Commercial banks are not doing enough: Ministry of Finance
The Ministry of Finance believes commercial banks are not doing enough to assist its customers in their stimulus packages.
The Chief Executive Officer for the Ministry of Finance, Leasiosiofaasisisna Oscar Malielegaoi, said offering to top up loans is creating a “debt trap”.
“In actual fact, we are saddened that the banks are not doing enough to assist their customers,” he told the Samoa Observer.
Leasiosio added that banks like to announce their profits in millions.
“Yet [in light of the coronavirus pandemic lockdown] they look at the Government instead; they should ask what they can do for their customers. They have been earning millions of profits,” said Leasiosio.
He said part of the Government’s stimulus package; they are offering a subsidy to pay for two percent to banks for loans for three months.
“The rationale behind this is to free up cash so the people can have funds in their accounts. The intention was to give people free money, the government pays the two percent interest while you use that money for daily necessities,” he said.
“We were hoping the banks would match or even better our offer unfortunately; they are not offering that.
“What is the use of extra loans now from the banks, people don’t need extra loans; what they need are interest assistance or grace periods”
Leasiosio said the people don’t need more loans. This is “creating a debt trap” for the people.
Chairman of the Bankers Association Bernie Poort said that borrowing more money is not the only solution.
“And in many cases customers are restructuring their facilities and switching to interest only, so they don’t accrue additional debt for when we come out the other side of this,” Mr. Poort said.
The Bankers’ Association of Samoa are impressed with the range of packages, interest rate and fee reductions offered by the Commercial Banks in Samoa to help customers through this coronavirus economic crisis.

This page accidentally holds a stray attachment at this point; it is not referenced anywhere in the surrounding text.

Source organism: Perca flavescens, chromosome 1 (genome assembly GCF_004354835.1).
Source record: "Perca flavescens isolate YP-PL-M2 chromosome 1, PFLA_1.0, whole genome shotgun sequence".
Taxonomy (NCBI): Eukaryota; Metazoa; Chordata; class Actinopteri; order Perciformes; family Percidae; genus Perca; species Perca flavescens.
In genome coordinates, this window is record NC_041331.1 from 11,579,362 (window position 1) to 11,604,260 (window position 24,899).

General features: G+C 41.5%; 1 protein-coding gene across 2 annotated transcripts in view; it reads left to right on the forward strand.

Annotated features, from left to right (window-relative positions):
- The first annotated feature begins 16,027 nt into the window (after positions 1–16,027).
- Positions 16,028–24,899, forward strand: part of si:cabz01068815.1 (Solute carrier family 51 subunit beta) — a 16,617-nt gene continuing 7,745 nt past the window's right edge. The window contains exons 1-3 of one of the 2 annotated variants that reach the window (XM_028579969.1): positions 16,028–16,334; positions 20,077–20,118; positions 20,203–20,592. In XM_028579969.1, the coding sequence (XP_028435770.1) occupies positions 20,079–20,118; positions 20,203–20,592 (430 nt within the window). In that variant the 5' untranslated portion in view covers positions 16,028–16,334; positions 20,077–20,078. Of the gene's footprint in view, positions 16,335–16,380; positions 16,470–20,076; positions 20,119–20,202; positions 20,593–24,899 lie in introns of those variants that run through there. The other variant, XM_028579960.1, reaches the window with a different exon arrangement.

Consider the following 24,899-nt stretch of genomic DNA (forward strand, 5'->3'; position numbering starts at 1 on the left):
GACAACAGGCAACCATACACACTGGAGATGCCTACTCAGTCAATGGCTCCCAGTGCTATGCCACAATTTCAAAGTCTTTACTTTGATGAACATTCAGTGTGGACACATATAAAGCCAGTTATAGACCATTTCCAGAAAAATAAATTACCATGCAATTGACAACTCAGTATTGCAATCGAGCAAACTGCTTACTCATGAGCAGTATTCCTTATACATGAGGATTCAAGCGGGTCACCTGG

“We continue to encourage all customers to talk to their respective banking partners and work through the most appropriate solution for their individual requirements,” said Mr Poort.
He noted that all the banks in Samoa are working closely with their customers on finding solutions to ensure not just their immediate sustainability but in many cases the customers’ survival.
“Banks are acting as ‘shock absorbers’ for the economy by ensuring businesses’ continue for three or six months, sometimes longer, but it will inevitably reach a crisis point for many, and sadly not every business and household will make it through,” Mr. Poort said.
“Banks themselves will not be immune to this economic fallout and certainly cannot do it on their own.
“We are likely living through what will be economically the most challenging and difficult times of our lives and the Government needs to work closely with the private sector including the banks to ensure the Samoan economy once again thrives.”
Last month the Samoa Commercial Bank Limited (S.C.B.) stepped up to help their customers by releasing a list of support measures for their clients in the wake of the coronavirus pandemic lockdown. The S.C.B. offered support to small to medium businesses customers, individual personal loans as well as clients under the Samoa Business Hub, Agribusiness and Low Income Schemes.
Business customers are able to apply for repayment deferrals for up to three months, with the chance to reduce payments by reconstructing payment amounts and extending loan terms.
The restructure fee will be waived for S.C.B. customers.
The Bank of the South Pacific (B.S.P. Samoa) announced that they are monitoring the evolving nature of COVID-19 and is arranging relief packages to assist its customers during this period.
BSP Samoa will be providing relief packages for its customers including, a three months interest only for businesses of all sectors.
(This has already been effectively applied to all eligible business customers), a three months repayment suspension only if reduced hours or loss of employment for personal loan customers and a three months P&I repayment holiday on a case by case basis due to loss of employment for home loans.
While the National Bank of Samoa (N.B.S.) was encouraging their customers to talk to the bank as soon as possible as the country braces for the financial impact of the coronavirus restrictions.
Solutions offered by the bank to relieve pressure off their clients include reducing or temporarily moving to interest-only repayments, helping with restructuring loans, consolidating loans to help make repayments more manageable, providing access to short-term funding, and reviewing some of our debt recovery actions.
Earlier in March, the A.N.Z. Pacific introduced a number of support measures for individuals and businesses in the Pacific, including a reduction of 0.50 per cent per annum on all local currency overdrafts, variable term loans and variable home loans.